Preparing for Invictus
4th May 2017
Volleyball England guest writer, Kate Wyver, reports from the recent open trials to determine Great Britain’s Sitting Volleyball squad for the 2017 Invictus Games, to be held in Toronto in September.
Prosthetic legs and wheelchairs are thrown aside as around one hundred athletes take to the court for the Invictus Games trials for Sitting Volleyball.
The Invictus Games were founded by Prince Harry in 2014 for wounded and injured soldiers and veterans. The Games are built out of muscle, ambition, determination, sweat, resilience and camaraderie.
This is an open weekend of trials in Bath. There is varied ability across the sports hall, some of the contestants having played for years, some never having played at all. "There's no doubt some of these who haven't done it before will be sore in the morning after three hours tonight,” says Rich Stacey-Chapman, head of Sitting Volleyball Experience, who help to run the trials.
The teams for Invictus are mixed gender, though at the Sitting Volleyball trials, it is overwhelmingly male. The three categories of athletes are open, moderate and maximum, which indicate different levels of disability.
They start off with drills. For this, Head Coach Charlie Walker, who plays for Paralympics GB and captained the Invictus team in 2014 and 2016, is looking for “height, movement and control to the target”. Balls fly across court as he wanders round the groups, asking for “quality, not just getting your hands on the ball” and reminding them to put their shoulders square to their target.
Maurillia Simpson was first reserve for the 2014 games and part of the Invictus choir in 2016. “For me, just being part of [Invictus] is such an honour.” The games, the name of which translate as “unconquered”, connect to her personally because, she says, “I’m unconquered. I’m alive. I’m grateful.” Having served for 13 years, including three tours in Iraq and one in Afghanistan, she is still going through recovery. Sport has played a significant part in her recovery and not just because of the positive effects of physical activity. “When you lose your identity and you lose what you know,” she says, “sometimes the only thing that brings you back is comradeship.”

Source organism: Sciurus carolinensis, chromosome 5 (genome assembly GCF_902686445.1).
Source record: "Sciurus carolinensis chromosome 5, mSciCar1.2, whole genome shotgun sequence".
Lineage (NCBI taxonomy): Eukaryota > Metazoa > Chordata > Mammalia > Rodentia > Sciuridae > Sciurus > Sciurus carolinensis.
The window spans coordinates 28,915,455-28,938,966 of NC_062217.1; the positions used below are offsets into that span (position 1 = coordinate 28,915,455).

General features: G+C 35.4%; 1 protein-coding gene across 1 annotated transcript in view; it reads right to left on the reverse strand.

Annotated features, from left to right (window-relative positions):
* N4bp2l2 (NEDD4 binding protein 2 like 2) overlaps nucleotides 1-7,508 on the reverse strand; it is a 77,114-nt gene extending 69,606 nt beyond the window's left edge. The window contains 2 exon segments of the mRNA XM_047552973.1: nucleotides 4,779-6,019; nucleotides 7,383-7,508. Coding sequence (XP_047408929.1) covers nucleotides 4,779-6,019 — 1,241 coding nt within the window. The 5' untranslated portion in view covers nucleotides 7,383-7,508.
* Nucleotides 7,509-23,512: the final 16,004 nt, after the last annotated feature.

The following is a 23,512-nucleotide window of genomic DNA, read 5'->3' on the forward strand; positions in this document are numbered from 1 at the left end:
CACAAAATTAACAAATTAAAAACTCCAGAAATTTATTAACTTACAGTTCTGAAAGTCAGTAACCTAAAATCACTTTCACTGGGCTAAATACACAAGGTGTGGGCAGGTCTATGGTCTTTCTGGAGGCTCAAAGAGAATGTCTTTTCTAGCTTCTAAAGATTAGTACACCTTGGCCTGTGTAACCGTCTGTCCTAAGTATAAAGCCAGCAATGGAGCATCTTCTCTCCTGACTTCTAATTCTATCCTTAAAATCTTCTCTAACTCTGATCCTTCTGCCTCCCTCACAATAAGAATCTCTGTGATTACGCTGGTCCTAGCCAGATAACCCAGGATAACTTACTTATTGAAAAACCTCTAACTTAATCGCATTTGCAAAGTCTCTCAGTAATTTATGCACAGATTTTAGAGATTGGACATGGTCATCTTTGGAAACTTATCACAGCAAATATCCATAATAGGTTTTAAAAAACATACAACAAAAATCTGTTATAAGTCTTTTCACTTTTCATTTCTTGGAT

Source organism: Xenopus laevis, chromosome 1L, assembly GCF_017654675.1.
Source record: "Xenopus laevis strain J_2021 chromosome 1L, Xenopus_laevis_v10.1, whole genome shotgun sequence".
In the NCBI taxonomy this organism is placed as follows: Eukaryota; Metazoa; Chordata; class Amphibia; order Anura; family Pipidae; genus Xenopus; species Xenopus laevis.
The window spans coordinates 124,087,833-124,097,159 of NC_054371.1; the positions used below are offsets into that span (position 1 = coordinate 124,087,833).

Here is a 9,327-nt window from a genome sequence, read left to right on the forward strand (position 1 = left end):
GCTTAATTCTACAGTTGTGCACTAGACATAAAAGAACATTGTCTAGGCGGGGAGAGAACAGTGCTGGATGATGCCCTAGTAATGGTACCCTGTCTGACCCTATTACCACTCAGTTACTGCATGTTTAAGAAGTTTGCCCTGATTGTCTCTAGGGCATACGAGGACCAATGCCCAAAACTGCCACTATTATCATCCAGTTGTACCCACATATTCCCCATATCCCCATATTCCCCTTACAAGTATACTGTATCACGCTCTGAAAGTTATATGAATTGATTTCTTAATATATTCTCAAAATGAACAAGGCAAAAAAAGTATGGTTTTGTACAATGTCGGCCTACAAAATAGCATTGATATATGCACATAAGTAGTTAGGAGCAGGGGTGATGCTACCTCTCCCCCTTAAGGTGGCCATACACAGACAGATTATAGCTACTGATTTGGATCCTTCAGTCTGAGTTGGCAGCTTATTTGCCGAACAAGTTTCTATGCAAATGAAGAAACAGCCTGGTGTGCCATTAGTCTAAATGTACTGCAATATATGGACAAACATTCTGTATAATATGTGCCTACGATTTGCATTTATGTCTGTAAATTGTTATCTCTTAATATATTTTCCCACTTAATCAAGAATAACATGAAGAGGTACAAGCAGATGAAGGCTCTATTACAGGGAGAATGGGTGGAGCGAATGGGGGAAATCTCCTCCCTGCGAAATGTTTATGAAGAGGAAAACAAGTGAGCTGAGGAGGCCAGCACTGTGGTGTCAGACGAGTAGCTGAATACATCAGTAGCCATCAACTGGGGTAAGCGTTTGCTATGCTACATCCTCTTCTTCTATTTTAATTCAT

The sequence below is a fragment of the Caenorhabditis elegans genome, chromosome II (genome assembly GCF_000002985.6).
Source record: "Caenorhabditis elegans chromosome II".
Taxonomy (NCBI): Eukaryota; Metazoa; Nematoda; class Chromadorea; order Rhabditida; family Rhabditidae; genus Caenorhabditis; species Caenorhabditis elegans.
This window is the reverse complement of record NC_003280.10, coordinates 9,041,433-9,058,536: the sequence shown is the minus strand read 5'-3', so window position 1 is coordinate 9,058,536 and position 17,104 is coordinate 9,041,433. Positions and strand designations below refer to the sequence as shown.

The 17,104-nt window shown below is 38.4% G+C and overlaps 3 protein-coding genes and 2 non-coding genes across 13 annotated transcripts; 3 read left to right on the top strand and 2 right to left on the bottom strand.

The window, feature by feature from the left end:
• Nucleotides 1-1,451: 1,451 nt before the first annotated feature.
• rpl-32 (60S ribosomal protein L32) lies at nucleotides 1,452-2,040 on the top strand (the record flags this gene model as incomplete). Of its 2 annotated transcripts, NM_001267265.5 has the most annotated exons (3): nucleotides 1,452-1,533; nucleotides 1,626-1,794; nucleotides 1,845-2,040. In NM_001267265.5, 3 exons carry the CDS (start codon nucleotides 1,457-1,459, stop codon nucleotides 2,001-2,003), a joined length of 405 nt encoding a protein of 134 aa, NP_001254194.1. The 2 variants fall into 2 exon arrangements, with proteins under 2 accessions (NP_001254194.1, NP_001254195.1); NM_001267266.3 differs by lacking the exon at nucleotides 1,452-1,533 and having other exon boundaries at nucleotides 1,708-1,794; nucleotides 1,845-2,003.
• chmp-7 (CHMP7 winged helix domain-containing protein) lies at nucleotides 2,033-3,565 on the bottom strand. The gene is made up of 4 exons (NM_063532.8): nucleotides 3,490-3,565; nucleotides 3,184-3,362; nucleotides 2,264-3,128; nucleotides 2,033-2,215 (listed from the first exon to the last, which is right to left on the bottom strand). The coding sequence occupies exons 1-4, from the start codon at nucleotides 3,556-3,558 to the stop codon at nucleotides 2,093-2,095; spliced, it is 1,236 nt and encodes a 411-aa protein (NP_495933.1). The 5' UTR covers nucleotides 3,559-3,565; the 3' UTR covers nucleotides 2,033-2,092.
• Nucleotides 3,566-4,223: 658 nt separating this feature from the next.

This is what drew Simpson to a team sport rather than an individual one. “We, as the British Forces, always work better as a team,” she explains. “We dig deep and we find some way to get back up and keep going.” In a team game, she says, you get a feeling “like a chain reaction. It’s amazing.”
Simpson’s favourite position on court is serving because it was this role that gave her the courage to play. Having played standing before her injury, she assumed she could serve sitting and easily get the ball over the net. “But when you’re sitting, you lose so much height and I had to readjust everything of my game. It taught me humility.” When she got her first serve across the net in sitting volleyball, she felt determined. “I just wanted to master every space I could find with that ball.”
Only 90 athletes will be selected for the Invictus GB team, with room for around eight for Sitting Volleyball. There may be some crossover with a few athletes competing in more than one sport. Part of the process, Stacy-Chapman makes it clear, is to get everyone involved. “Just because they're not selected now, doesn't mean they can't continue playing." Though Sitting Volleyball is still a relatively small sport, Help for Heroes have two teams in the Volleyball England Sitting Grand Prix competition and there are several clubs around the country.
Daniel Bingley, currently serving with the 1 Yorks in Warminster, went to the Air Force trials with Help for Heroes and won gold in February. “Because I’ve done in both my knees, it’s the only team sport which is where you’re all basically the same level, you’re not disadvantaged,” he says. After being injured, Bingley spoke to Band of Brothers who put him in touch with Help for Heroes. He’d like to see the sport on a bigger scale. “I’m new to this so I want to see how far I can progress, see how much I can achieve.”
Help for Heroes volunteers are dotted around the hall, feeding back stray balls and helping the session run as smoothly as possible. Volunteer Sarah Hawkins, who has two sons serving in the Army, notes how Help for Heroes has got military charities working together. “It’s absolutely incredible. The camaraderie between all the guys, I’m privileged to be here.” Being on court and helping out makes a change from collection buckets, she says. “This way I get to see where the money’s gone and meet some of the lads and lasses."
Walker moves the groups on to game situations. It’s a fast game and it quickly dispels the idea that Sitting Volleyball is not as athletic as its standing counterpart. The players throw themselves across the court, heaving weight at each other. It’s knackering just watching. Teams cheer each other on as serves pick up speed and they start getting clever with their placement over the net.
The GB team won the Sitting Volleyball competition in London in 2014 , beating USA in the final, but the Americans gained their revenge in Orlando in 2016, so GB are hoping to regain the title this time around. Nevertheless, Stacey-Chapman explains there is a focus on development. “It’s about potential as well as performance.” The selectors for Invictus take the player's’ recovery process into account, considering how helpful selection might be for them, as well as curating the best team possible. The key, he says, is finding the balance between the two.
Kate Wyver is a student at the University of Bristol, where she plays volleyball for their ladies’ 1st team. Keen to become a journalist after she graduates this summer, Kate writes extensively about theatre and performance and has previously been published in The Huffington Post.